Planting Against Walls And Fences – When space on the ground is at a premium, you can grow plants on or up, walls and fences. If the planting is above ground, the container must be firmly fixed in position, so that there is no possibility of it falling.
Secure boxes on to window sills with a metal bracket or a strong wire restraint. Frequently check that the brackets and fittings remain both strong and secure.
Containers standing at the base of a wall will probably be quite visible, so the material from which they are made should relate well to the background. Terracotta, stone, and painted wood are good in almost all situations; unpainted wooden containers tend to look better against rustic buildings; and the smoother finishes of fiberglass, plastic, or metal are most effective in front of contemporary structures. You can have fiberglass containers, made to order, in almost any color. Although they are quite expensive, the additional cost for a special color is not that much extra.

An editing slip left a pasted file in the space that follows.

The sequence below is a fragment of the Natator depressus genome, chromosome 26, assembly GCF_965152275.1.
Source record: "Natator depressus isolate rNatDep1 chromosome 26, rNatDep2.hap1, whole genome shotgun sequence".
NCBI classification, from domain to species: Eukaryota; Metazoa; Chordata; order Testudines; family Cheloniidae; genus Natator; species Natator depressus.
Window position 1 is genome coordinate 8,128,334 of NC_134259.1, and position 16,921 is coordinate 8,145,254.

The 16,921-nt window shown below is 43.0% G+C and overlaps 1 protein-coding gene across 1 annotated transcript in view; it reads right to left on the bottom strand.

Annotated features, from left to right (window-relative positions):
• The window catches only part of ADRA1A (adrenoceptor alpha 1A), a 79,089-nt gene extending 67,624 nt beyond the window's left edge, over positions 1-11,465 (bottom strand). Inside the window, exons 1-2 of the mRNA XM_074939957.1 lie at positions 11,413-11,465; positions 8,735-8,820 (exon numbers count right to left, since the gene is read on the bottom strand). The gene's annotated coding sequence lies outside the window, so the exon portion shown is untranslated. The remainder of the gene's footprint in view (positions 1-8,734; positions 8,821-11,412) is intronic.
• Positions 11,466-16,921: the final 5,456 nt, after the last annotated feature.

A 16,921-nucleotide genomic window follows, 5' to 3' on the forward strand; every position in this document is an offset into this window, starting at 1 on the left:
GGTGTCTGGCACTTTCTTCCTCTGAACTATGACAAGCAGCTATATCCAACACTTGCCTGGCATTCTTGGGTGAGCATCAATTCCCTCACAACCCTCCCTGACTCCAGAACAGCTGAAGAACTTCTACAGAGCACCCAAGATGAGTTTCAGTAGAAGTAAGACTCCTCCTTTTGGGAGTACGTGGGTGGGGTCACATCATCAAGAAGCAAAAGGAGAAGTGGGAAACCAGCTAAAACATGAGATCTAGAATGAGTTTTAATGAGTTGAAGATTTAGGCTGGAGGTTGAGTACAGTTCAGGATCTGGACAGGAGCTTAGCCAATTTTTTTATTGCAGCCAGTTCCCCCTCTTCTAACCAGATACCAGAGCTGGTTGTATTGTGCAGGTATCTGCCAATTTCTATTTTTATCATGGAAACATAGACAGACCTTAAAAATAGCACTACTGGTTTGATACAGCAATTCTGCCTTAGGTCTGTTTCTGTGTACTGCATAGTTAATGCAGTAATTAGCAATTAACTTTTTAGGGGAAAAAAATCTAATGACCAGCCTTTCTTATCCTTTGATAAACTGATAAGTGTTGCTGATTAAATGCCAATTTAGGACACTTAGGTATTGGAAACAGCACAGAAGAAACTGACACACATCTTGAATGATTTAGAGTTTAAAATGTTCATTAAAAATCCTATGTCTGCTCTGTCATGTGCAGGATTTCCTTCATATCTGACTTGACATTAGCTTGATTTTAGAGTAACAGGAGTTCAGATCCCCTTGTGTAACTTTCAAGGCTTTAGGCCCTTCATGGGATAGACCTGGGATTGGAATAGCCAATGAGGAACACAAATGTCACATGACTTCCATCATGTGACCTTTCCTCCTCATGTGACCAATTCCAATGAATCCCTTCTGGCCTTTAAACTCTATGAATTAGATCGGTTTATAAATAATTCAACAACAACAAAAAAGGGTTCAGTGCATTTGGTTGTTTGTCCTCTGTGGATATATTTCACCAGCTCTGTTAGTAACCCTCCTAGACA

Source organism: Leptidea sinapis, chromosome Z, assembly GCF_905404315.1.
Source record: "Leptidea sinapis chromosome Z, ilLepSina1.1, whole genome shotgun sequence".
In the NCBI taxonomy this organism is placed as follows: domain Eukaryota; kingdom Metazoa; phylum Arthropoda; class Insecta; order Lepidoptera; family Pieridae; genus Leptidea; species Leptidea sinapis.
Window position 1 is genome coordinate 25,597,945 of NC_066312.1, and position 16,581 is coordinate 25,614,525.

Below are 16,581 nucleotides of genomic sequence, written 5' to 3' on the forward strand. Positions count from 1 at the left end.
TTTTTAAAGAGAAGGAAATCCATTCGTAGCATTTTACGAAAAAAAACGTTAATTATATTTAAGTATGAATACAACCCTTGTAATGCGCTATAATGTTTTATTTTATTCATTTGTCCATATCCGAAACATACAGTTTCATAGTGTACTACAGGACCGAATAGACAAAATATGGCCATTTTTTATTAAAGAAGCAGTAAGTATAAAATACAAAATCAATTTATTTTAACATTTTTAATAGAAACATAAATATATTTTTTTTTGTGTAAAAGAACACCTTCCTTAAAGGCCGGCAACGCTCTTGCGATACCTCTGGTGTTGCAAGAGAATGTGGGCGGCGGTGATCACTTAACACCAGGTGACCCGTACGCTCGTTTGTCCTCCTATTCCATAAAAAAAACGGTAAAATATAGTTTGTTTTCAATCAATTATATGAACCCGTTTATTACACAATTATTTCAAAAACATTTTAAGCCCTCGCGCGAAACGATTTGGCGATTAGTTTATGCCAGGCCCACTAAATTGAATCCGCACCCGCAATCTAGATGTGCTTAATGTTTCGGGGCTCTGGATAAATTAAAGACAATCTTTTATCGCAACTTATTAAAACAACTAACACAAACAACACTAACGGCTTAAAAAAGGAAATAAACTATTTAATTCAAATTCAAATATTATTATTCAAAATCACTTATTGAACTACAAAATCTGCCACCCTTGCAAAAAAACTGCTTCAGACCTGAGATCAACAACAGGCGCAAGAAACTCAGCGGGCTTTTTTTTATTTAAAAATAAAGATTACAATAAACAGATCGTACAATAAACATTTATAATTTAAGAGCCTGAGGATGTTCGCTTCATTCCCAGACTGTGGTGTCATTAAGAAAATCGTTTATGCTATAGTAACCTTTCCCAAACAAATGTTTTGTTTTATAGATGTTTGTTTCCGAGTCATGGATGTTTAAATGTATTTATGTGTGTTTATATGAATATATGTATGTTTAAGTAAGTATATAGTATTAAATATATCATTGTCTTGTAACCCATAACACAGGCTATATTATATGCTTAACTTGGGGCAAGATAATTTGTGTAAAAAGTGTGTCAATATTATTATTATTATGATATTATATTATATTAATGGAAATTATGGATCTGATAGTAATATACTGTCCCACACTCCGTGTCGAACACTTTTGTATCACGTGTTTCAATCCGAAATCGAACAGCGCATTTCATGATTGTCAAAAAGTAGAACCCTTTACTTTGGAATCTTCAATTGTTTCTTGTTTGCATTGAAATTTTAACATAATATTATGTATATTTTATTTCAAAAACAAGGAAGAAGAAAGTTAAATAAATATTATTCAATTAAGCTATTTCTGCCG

As fences are not as strong as walls, you should only hang light containers, such as wire half baskets, on them. It is easy to make your own containers, using a double layer of chicken wire, cut to make a half or quarter sphere and stuffed with moss. Secure it to the fence with hooks and screws. If you have a fence crying out for foliage cover, but there is no bed at its base, use good-sized containers beside it. Tubs made from teak or cedar look extremely smart against wood. Plant them up with ivy or evergreen honeysuckle.
In France, Germany and Italy pelargoniums are widely used in containers because they grow so profusely during the warm summers. They are trained up walls, as well as left to trail.
The rich deep hues of the flowers and greenery against the lighter pots and dark wall.